Options here include: Riesling (hear us out!) When you ask Somm what their favorite wines are, you will often hear Riesling and Thanksgiving is a perfect time to explore what this beloved grape can do. First, look for a wine that says dry or specifically ‘Troken.’ These wines are not the sugar ridden blue bottles that everyone fears, rather higher in acid, rich in mineral and versatile with cutting saltiness, balancing spice and complimenting heavy seasoning. Katie will be serving Lingenfelder ‘Bird Label’ Riesling from Pfaltz, Germany. Sarah also loves Seppeltsfield Eden Valley Riesling from Barossa, Australia for its lemon-lime acid and honeyed mouthfeel.
Another white suggestion is wines made from the grapes of the Rhône Valley. This French region grows predominantly Roussanne, Marsanne, Viognier and Grenache Blanc, but in other parts of the world, these combinations have been duplicated. The blend brings out balanced acidity, ripe stone fruits, and a honeyed richness that compliments white meats, baking spices and anything rich. Kate suggests two South African optins: Kumusha ‘Flame Lilly’ or Avondale ‘Jonty’s Ducks’ Pekin White.
For reds, Pinot Noir is the classic suggestion. This wine’s bright acidity and versatility is a no-brainer when it comes to complimenting the variety of dishes on your table. Whether the earthiness of Old World Pinot or the fruity and juicy New World options, Pinot is a crowd pleaser for even the most fickle guest at the table. Katie loves Domaine René Leclerc Bourgogne and Kate loves The Vice Pinot Noir from Carneros, California and Sarah is serving Fossil & Fawn Willamette Valley, Oregon Pinot Noir.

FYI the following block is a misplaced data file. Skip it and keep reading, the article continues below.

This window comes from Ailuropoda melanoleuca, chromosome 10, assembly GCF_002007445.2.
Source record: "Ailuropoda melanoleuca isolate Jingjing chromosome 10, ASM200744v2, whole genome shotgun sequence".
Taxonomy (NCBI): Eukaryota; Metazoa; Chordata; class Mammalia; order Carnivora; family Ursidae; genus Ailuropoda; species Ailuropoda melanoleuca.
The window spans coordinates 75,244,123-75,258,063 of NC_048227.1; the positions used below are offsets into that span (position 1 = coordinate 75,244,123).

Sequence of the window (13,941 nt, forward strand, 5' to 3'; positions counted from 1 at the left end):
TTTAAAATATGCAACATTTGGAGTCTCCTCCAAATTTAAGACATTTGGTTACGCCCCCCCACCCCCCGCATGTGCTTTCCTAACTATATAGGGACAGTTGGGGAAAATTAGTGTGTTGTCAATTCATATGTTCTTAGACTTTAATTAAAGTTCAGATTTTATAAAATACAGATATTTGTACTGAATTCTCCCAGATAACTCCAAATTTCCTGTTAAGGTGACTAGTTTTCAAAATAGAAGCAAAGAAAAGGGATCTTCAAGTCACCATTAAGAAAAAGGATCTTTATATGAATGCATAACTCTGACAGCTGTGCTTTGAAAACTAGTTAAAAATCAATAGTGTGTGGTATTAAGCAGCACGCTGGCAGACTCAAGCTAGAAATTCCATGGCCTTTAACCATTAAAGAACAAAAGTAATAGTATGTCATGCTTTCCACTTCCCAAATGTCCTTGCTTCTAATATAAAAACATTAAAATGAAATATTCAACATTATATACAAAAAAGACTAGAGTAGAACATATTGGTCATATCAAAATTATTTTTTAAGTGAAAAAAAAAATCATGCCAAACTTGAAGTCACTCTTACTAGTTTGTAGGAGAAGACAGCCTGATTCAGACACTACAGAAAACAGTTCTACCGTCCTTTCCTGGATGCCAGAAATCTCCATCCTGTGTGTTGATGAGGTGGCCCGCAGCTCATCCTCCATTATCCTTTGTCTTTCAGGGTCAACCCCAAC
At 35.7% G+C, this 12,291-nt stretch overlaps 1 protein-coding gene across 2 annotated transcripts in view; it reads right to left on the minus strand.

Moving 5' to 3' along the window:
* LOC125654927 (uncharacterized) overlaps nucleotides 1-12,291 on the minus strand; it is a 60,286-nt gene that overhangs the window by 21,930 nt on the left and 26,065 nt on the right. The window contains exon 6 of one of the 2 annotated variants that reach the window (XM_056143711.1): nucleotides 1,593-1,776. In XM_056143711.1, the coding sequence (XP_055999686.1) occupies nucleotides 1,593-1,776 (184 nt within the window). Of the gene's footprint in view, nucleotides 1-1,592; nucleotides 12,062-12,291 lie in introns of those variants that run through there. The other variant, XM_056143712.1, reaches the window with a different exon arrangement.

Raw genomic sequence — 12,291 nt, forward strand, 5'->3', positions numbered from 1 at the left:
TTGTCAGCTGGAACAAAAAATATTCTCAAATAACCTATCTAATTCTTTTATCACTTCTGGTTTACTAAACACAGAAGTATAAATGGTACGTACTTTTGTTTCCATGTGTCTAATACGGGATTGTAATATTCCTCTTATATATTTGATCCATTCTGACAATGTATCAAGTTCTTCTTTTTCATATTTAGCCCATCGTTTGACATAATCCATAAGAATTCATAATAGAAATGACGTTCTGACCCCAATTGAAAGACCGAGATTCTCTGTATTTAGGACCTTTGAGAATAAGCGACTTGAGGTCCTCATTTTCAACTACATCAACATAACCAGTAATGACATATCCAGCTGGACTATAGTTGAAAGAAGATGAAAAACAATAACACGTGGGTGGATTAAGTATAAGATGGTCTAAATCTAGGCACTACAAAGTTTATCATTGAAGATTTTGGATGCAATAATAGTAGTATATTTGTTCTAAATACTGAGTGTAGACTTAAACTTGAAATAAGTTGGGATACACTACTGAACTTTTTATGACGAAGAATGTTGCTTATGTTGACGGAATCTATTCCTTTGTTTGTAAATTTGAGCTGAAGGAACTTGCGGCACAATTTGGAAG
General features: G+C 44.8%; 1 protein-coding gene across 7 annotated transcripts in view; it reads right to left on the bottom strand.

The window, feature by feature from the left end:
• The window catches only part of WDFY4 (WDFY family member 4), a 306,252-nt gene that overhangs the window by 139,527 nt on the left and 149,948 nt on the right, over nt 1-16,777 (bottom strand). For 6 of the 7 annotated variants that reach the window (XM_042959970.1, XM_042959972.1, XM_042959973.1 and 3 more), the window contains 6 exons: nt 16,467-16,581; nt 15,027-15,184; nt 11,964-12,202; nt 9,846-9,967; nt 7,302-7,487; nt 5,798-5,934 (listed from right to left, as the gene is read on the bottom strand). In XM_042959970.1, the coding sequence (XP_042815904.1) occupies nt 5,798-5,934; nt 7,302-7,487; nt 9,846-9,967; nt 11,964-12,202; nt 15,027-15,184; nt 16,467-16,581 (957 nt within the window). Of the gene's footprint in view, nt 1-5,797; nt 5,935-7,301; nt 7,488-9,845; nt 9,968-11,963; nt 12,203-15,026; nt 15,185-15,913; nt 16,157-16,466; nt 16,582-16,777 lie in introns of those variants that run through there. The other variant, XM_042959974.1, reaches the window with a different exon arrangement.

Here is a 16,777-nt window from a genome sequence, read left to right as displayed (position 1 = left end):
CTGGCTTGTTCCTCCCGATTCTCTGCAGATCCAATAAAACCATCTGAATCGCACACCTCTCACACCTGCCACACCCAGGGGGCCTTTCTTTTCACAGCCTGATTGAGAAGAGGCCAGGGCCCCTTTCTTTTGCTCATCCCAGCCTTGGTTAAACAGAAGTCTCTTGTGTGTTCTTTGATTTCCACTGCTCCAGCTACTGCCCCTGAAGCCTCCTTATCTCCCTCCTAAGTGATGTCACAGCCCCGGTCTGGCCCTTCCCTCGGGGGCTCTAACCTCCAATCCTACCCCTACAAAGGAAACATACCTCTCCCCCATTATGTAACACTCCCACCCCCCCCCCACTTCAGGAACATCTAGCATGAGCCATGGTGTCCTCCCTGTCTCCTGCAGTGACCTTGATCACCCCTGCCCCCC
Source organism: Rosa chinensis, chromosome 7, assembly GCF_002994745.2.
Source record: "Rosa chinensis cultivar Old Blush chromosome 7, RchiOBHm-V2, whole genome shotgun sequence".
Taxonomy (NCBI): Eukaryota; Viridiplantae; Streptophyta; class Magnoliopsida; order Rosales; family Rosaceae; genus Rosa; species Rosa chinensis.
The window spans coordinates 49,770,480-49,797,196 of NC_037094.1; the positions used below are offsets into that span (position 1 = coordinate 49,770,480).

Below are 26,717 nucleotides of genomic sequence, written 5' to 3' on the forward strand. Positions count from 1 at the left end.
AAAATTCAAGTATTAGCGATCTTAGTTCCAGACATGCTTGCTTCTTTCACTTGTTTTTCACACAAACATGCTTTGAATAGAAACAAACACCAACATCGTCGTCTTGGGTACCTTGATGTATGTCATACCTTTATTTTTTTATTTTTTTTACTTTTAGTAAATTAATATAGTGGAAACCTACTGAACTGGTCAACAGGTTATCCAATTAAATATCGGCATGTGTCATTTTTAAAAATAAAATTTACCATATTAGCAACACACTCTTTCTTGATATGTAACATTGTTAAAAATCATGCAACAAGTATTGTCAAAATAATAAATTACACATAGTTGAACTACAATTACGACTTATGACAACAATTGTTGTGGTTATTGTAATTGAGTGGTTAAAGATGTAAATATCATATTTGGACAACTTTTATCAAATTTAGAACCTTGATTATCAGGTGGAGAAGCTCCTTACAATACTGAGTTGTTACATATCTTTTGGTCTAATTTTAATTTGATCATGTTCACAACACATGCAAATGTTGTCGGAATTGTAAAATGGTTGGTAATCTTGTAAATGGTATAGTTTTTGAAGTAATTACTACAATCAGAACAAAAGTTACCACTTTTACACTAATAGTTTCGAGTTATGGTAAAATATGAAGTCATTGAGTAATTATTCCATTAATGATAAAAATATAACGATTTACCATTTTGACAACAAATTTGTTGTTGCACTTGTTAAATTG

No matter what, this holiday is about sharing a meal with the ones who are most important. When we asked Kate about her most favorite pairing her answer was “any decent wine and chillin’ with my dad, turns out sharing pairs well with most wine.”
The reason we all work in wine is the camaraderie that it brings. The conversations around the table, the experimentation with different flavors and the stories that these wines tell are why we do what we do. This is truly why this holiday is a favorite – it allows us to expand our customers palates while making them look good to the in-laws. Choosing the perfect wines fills our cup. Cheers to family, both blood and chosen, great wines and a moist bird.